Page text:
Running Money

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The idea that history repeats itself has become commonly accepted in the modern world.  Enough time has passed, and historical records are accurate enough that trends in all parts of life can be identified be it religious, financial, political, or cultural.  In Andy Kessler’s Running Money, this idea is applied to the current state of investment in the United States.  His argument is that conditions today, for investors, are very much like those of the Industrial Revolution.  His argument is made in a wandering style that includes his own experiences, historical information, and a fair amount of quirkiness that keeps the entire book lighthearted.  Even though Kessler’s methods are comical as often as they are sincere, when the book is taken as a whole there is a definite plan at work.

Most of part one is spent establishing Kessler’s own particular writing style and setting the stage for his future success.  This is the part of the story that educates the reader about exactly how fly-by-the-seat-of-your-pants high-risk investment really can be, from the hiring phase to the money-raising to the possible payoff.  Kessler’s proposed strategy, which is developed and implemented over the course of the book as she moves in and out of the central 1996 to 2000 timeline, is demonstrated as he identifies a large market company with a solid model and a good chance at maintaining their competitive edge, and managing their investments during the internet bubble.  What never does become clear is how Kessler justified this strategy or if it had any chance of holding up in any scenario other than the one in this book, which only further illustrates the luck and boldness that seems to account for Kessler’s early success.

The “Ssangyong Sweat” prelude is just the first of many examples of this.  Kessler’s tale then moves on to his nearly graceless entry into the hedge management world, a process that might have just as easily ended with him being completely penniless or dead considering some of the questionable characters like Bernard Madoff, he appealed to for startup capital (Kessler 36).  Not only was he swimming in a pool packed with sharks, but he was also doing so without the understanding that sharks exist.  It starts to become apparent that what he is actually coming up against is a difference in understanding.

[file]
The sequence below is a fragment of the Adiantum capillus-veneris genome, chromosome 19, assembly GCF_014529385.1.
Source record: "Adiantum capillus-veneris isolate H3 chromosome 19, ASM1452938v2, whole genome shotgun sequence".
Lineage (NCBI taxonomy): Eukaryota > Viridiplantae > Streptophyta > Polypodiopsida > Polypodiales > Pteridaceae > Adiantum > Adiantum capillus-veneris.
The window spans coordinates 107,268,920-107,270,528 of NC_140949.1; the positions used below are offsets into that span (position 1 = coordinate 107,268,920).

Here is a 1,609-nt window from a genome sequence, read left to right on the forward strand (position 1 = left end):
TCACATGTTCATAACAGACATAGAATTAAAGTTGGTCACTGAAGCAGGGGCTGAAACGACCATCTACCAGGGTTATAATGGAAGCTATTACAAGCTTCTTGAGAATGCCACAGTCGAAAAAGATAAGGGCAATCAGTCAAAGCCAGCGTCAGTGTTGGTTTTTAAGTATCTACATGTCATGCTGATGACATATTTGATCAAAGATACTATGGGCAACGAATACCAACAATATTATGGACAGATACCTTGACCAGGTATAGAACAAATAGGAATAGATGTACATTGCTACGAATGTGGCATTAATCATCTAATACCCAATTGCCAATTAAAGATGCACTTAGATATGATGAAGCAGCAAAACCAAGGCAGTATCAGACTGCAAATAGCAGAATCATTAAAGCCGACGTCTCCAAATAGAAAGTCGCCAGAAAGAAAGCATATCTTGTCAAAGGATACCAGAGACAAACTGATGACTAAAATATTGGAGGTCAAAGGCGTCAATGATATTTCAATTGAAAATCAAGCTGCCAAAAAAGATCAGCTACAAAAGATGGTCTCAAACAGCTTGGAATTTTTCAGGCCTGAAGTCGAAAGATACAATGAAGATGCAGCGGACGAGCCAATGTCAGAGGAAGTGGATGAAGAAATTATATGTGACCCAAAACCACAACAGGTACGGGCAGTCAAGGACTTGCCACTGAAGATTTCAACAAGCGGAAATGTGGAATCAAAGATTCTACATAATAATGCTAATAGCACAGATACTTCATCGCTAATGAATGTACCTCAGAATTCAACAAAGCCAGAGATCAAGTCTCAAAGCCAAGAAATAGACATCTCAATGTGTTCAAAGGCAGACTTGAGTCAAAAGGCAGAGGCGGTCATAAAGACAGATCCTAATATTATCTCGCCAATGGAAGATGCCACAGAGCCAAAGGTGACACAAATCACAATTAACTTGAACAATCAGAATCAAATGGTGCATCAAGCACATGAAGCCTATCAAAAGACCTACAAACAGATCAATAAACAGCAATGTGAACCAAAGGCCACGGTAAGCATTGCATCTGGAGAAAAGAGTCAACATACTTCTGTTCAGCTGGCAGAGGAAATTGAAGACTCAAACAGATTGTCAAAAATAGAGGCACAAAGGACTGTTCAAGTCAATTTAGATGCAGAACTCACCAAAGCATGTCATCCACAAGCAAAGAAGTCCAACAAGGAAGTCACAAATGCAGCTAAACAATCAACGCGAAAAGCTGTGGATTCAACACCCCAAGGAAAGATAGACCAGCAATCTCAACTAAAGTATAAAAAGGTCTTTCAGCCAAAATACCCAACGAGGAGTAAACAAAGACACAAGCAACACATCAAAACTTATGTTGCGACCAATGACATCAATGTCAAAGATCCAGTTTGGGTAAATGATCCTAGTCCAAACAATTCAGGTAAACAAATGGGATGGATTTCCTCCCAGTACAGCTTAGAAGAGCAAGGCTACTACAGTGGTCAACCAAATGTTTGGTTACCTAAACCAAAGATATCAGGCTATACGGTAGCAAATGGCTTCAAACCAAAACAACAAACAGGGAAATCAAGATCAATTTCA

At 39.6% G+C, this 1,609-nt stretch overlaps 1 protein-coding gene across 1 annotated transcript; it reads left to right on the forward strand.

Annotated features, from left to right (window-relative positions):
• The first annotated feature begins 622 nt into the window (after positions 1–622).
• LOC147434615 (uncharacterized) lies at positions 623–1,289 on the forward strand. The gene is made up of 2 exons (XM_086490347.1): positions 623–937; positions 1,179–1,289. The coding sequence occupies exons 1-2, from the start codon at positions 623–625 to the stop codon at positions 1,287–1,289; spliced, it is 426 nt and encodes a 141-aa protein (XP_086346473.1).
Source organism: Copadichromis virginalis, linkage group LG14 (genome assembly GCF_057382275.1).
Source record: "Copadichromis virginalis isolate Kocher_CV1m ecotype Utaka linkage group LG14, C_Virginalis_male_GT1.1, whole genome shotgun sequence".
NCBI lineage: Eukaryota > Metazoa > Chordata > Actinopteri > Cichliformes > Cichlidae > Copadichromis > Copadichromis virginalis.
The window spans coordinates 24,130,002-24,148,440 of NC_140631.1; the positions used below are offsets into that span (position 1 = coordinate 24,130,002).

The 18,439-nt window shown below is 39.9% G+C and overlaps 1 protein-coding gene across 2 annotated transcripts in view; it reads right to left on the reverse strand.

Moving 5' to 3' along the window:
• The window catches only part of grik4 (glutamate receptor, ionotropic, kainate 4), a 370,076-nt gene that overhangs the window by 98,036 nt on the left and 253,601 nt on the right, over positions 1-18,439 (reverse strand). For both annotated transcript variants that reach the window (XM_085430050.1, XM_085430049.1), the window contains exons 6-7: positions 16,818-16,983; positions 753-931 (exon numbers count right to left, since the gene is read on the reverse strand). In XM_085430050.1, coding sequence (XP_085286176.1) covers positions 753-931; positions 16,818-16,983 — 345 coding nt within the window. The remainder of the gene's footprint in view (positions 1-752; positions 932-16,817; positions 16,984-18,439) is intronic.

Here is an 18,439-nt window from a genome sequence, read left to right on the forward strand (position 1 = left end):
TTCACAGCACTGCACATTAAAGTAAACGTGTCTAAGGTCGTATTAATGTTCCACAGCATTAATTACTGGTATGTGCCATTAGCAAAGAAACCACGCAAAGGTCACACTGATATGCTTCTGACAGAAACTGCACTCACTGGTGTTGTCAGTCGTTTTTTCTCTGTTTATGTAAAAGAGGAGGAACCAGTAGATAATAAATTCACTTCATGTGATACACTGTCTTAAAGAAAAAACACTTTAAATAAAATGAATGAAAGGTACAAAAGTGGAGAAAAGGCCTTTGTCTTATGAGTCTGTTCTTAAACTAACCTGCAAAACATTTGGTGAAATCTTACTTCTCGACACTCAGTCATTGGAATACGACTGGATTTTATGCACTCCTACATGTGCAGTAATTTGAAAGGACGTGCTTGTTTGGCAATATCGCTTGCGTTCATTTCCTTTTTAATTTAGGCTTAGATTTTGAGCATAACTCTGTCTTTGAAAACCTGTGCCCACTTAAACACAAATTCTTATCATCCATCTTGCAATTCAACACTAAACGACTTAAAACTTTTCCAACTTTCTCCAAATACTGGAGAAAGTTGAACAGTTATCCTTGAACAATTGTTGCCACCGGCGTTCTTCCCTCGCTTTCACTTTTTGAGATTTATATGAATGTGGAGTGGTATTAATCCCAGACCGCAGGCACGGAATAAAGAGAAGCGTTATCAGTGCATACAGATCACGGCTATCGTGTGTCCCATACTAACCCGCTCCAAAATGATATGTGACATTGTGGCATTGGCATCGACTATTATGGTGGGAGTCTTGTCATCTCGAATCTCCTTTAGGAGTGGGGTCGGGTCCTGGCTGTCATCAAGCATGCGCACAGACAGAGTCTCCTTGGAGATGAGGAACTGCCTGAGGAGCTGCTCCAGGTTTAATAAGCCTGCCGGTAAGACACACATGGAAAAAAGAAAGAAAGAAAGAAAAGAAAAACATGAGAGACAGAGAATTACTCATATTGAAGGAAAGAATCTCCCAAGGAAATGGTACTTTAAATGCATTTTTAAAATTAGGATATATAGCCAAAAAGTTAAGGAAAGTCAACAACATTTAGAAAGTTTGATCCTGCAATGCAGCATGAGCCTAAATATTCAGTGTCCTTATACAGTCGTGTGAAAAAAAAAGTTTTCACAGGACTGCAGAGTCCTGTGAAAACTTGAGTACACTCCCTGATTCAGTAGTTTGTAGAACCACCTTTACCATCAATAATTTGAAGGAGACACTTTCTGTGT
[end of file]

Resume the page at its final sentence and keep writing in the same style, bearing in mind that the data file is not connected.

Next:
Kessler was working in the field of cutting edge investment when most people with the money had no idea what the cutting edge meant.  This problem was illustrated in a conversation about Silicon Valley’s pricing methods.  Not only were their methods of pushing the industry forward by lowering prices, but they were actually making more money doing it (Kessler 41-42).  And, to go one further, those who operated on the old principles didn’t understand that.  The idea of a product that could make more money by selling for less was baffling because so many people didn’t understand how vast and integrated the technology landscape already was and how much more so it could become.

This is how Kessler opened the door for his comparison between internet-age investment and the Industrial Revolution and how he justifies interrupting his own narrative to explain technological developments from over a century ago.  When the future of business grows beyond the understanding of investors, it takes intermediaries like Kessler to make that connection.  The potential has to be explained and confidence has to be built.  He argues that intellectual property is a largely unexplored commodity, much as it was when machines began to take on many of the rudimentary tasks that had always been manpower dependent.  Both were times that were limited only by the ability of creative people to develop and implement those ideas.

The bursting of the internet bubble proved that a time of such wild growth was unsustainable.  But that is a fitting end to Kessler’s time as a technology hedge manager since, after reaching the end of the book, a reader starts to wonder if any of Kessler’s ideas are sustainable.  He certainly makes his methods sound credible and they obviously work for him.  There is no shortage of examples and his references to historical parallels do a solid job of making his theories seem very academic.  But there is a conspicuous lack of big picture application in Kessler’s methods.  It would be impossible to cite these cases because you cannot point to what isn’t there. An example of when more development would be welcome could be his claim that intellectual property justifies the Federal Trade Commission's explanation of the U.S. trade deficit.  Such a thing sounds very nice, as does most of his book, but such a claim demands figures and facts to support it.

Generally, Running Money is an entertaining read with some interesting ideas.  It should not be taken as a textbook or proven authority on financial theory, but nor does it claim to be those things.  Kessler’s frequent use of humor and almost impish habit of making grand claims with very little support suggest that he doesn’t expect to be taken too seriously.  Even so, the man’s success cannot be ignored as that is one of the few things that he cites exhaustively.  Taken with a grain of salt, Kessler’s book is a look into the mind of a proven investment genius and possibly an inspiration to anyone with similar ambitions.

Work Cited

Kessler, Andy. Running Money. New York: HarperBusiness, 2005. Print.